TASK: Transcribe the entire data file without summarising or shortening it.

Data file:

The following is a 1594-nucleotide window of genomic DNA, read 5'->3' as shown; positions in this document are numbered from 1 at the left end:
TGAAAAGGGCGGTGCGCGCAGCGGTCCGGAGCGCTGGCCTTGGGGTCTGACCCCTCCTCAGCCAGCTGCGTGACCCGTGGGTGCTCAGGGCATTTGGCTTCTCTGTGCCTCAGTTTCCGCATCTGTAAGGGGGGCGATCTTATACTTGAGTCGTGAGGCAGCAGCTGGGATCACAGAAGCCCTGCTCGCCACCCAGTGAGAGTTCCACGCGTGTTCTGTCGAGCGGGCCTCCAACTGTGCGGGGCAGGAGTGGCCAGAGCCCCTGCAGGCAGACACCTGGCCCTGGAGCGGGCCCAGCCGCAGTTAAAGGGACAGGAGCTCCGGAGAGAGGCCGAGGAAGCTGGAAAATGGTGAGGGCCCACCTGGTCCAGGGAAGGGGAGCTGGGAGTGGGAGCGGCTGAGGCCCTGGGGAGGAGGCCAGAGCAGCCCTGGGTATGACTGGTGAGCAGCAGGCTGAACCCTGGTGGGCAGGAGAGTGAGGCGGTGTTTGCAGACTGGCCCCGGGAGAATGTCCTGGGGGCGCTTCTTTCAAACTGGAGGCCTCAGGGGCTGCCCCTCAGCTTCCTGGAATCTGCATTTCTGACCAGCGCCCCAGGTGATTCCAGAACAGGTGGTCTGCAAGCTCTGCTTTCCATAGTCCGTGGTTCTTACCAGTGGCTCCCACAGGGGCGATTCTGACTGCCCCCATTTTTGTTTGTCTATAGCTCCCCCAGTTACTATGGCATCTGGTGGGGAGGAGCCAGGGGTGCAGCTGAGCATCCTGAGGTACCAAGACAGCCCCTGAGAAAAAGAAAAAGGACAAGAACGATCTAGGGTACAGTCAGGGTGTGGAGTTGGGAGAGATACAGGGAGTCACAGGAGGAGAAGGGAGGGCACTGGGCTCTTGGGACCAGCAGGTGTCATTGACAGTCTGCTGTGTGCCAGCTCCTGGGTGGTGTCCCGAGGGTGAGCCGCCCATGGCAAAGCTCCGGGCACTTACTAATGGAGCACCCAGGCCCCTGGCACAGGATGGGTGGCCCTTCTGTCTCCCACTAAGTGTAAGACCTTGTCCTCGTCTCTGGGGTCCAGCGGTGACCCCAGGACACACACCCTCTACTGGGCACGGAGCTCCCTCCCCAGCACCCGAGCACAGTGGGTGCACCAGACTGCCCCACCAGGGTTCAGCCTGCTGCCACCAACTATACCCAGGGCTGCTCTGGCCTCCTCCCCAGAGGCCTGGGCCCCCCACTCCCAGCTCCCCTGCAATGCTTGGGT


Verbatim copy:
The following is a 1594-nucleotide window of genomic DNA, read 5'->3' as shown; positions in this document are numbered from 1 at the left end:
TGAAAAGGGCGGTGCGCGCAGCGGTCCGGAGCGCTGGCCTTGGGGTCTGACCCCTCCTCAGCCAGCTGCGTGACCCGTGGGTGCTCAGGGCATTTGGCTTCTCTGTGCCTCAGTTTCCGCATCTGTAAGGGGGGCGATCTTATACTTGAGTCGTGAGGCAGCAGCTGGGATCACAGAAGCCCTGCTCGCCACCCAGTGAGAGTTCCACGCGTGTTCTGTCGAGCGGGCCTCCAACTGTGCGGGGCAGGAGTGGCCAGAGCCCCTGCAGGCAGACACCTGGCCCTGGAGCGGGCCCAGCCGCAGTTAAAGGGACAGGAGCTCCGGAGAGAGGCCGAGGAAGCTGGAAAATGGTGAGGGCCCACCTGGTCCAGGGAAGGGGAGCTGGGAGTGGGAGCGGCTGAGGCCCTGGGGAGGAGGCCAGAGCAGCCCTGGGTATGACTGGTGAGCAGCAGGCTGAACCCTGGTGGGCAGGAGAGTGAGGCGGTGTTTGCAGACTGGCCCCGGGAGAATGTCCTGGGGGCGCTTCTTTCAAACTGGAGGCCTCAGGGGCTGCCCCTCAGCTTCCTGGAATCTGCATTTCTGACCAGCGCCCCAGGTGATTCCAGAACAGGTGGTCTGCAAGCTCTGCTTTCCATAGTCCGTGGTTCTTACCAGTGGCTCCCACAGGGGCGATTCTGACTGCCCCCATTTTTGTTTGTCTATAGCTCCCCCAGTTACTATGGCATCTGGTGGGGAGGAGCCAGGGGTGCAGCTGAGCATCCTGAGGTACCAAGACAGCCCCTGAGAAAAAGAAAAAGGACAAGAACGATCTAGGGTACAGTCAGGGTGTGGAGTTGGGAGAGATACAGGGAGTCACAGGAGGAGAAGGGAGGGCACTGGGCTCTTGGGACCAGCAGGTGTCATTGACAGTCTGCTGTGTGCCAGCTCCTGGGTGGTGTCCCGAGGGTGAGCCGCCCATGGCAAAGCTCCGGGCACTTACTAATGGAGCACCCAGGCCCCTGGCACAGGATGGGTGGCCCTTCTGTCTCCCACTAAGTGTAAGACCTTGTCCTCGTCTCTGGGGTCCAGCGGTGACCCCAGGACACACACCCTCTACTGGGCACGGAGCTCCCTCCCCAGCACCCGAGCACAGTGGGTGCACCAGACTGCCCCACCAGGGTTCAGCCTGCTGCCACCAACTATACCCAGGGCTGCTCTGGCCTCCTCCCCAGAGGCCTGGGCCCCCCACTCCCAGCTCCCCTGCAATGCTTGGGT